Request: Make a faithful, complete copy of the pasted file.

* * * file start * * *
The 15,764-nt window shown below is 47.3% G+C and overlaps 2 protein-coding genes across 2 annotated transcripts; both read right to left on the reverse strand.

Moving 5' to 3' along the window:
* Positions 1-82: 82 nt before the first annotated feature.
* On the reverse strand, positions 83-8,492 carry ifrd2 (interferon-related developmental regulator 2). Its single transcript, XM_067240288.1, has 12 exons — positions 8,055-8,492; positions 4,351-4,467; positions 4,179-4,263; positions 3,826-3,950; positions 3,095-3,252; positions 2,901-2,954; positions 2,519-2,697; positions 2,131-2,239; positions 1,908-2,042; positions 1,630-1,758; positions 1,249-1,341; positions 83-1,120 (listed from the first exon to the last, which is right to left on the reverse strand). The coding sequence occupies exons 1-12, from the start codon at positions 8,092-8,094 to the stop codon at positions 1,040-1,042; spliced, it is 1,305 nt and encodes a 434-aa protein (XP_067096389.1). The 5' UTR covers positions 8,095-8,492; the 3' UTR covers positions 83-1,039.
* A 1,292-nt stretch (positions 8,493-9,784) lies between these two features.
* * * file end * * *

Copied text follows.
The 15,764-nt window shown below is 47.3% G+C and overlaps 2 protein-coding genes across 2 annotated transcripts; both read right to left on the reverse strand.

Moving 5' to 3' along the window:
* Positions 1-82: 82 nt before the first annotated feature.
* On the reverse strand, positions 83-8,492 carry ifrd2 (interferon-related developmental regulator 2). Its single transcript, XM_067240288.1, has 12 exons — positions 8,055-8,492; positions 4,351-4,467; positions 4,179-4,263; positions 3,826-3,950; positions 3,095-3,252; positions 2,901-2,954; positions 2,519-2,697; positions 2,131-2,239; positions 1,908-2,042; positions 1,630-1,758; positions 1,249-1,341; positions 83-1,120 (listed from the first exon to the last, which is right to left on the reverse strand). The coding sequence occupies exons 1-12, from the start codon at positions 8,092-8,094 to the stop codon at positions 1,040-1,042; spliced, it is 1,305 nt and encodes a 434-aa protein (XP_067096389.1). The 5' UTR covers positions 8,095-8,492; the 3' UTR covers positions 83-1,039.
* A 1,292-nt stretch (positions 8,493-9,784) lies between these two features.